Sometimes it just isn’t convenient to use colors this way. For example, if your raster data isn’t pure black and white but also contains some grays or colors, you’ll want to adjust the B/W Threshold slider to get the best-looking treatment of those non-black colors. That may not be the same threshold setting you’d need to hide all the vector data. You could always go into a bitmap editing program like Photoshop (or Corel Photo-Paint, which we do have installed) and alter the raster data to be pure black and white, but that’s an extra hassle. Instead, you might find it easier to just handle the raster and vector parts of your job separately. You can put them into separate files, or from a single file you can temporarily delete the parts you don’t want, then print to RE3D, and then undelete them. Or, at least in CorelDraw, you can select the parts you do want, and in the Print dialog check the choice marked “Selection” in the “Print Range” box to print just those parts.

There’s a catch, though. If you print the raster and vector separately, they might not be lined up the way you want. Recall that when you print anything, RE3D finds the smallest rectangle that encloses everything you printed (the “bounding box”), and shoves that rectangle up into the upper left corner. If you print raster and vector data separately, each will have its own bounding box. If you’re not careful, they won’t be the same, and your raster and vector data won’t line up properly. There’s a standard trick to solve this problem: before you separate the raster and vector data, draw a yellow rectangle around the outside of your design (and don’t use yellow for anything else). Then include the yellow rectangle with both the raster data and the vector data. Yellow is a very light color, so your B/W Threshold setting will probably let it disappear. In the Vector Layers table, you can set Passes to 0 for yellow to eliminate it from the vector job. But in both cases, the yellow rectangle will be included in the bounding box, so everything will be lined up just the way you want.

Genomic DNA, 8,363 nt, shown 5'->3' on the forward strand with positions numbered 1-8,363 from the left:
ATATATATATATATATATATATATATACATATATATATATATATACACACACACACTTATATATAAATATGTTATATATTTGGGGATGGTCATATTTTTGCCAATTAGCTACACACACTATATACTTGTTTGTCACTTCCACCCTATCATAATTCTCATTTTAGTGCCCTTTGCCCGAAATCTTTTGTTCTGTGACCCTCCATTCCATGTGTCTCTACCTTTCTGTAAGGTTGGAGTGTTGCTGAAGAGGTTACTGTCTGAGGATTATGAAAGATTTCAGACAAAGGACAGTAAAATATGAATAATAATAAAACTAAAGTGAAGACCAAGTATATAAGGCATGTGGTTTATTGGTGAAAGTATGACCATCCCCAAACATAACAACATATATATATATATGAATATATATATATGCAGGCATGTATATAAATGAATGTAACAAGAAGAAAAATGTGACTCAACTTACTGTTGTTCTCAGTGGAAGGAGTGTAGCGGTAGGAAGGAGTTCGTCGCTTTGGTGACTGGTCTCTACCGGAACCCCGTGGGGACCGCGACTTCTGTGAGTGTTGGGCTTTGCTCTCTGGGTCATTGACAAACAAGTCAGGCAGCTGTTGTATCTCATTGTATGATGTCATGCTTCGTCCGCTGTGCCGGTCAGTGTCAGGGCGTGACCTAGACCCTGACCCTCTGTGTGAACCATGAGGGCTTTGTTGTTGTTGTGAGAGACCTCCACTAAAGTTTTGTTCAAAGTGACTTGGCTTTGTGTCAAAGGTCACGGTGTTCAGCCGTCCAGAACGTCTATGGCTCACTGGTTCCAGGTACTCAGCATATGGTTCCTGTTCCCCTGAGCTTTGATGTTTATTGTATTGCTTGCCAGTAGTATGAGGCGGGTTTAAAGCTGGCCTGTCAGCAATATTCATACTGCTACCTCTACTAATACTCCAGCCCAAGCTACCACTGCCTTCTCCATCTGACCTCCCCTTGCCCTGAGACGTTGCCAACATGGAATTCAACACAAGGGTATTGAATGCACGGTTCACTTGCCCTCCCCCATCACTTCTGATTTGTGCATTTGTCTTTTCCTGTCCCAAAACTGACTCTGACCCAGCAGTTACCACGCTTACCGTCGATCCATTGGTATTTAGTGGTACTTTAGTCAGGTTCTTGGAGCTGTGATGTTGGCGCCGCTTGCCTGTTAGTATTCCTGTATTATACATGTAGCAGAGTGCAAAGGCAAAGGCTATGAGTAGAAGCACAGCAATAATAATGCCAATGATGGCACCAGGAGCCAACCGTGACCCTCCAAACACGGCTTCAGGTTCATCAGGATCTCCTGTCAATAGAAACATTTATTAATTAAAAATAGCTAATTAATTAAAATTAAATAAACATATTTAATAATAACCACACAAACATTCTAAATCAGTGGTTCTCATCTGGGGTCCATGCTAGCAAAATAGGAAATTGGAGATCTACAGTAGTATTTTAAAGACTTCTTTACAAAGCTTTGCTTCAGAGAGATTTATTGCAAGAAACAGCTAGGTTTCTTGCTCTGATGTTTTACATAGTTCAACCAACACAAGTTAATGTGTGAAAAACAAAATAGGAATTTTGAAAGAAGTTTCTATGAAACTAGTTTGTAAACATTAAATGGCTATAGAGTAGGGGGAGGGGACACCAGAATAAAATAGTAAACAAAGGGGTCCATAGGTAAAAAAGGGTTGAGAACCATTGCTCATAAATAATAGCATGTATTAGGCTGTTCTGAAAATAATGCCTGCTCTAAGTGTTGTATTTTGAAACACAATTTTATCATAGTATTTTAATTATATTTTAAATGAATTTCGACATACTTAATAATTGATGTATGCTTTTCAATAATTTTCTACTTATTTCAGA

(See also this Raster and Vector Rendering post, for a more visual explanation.)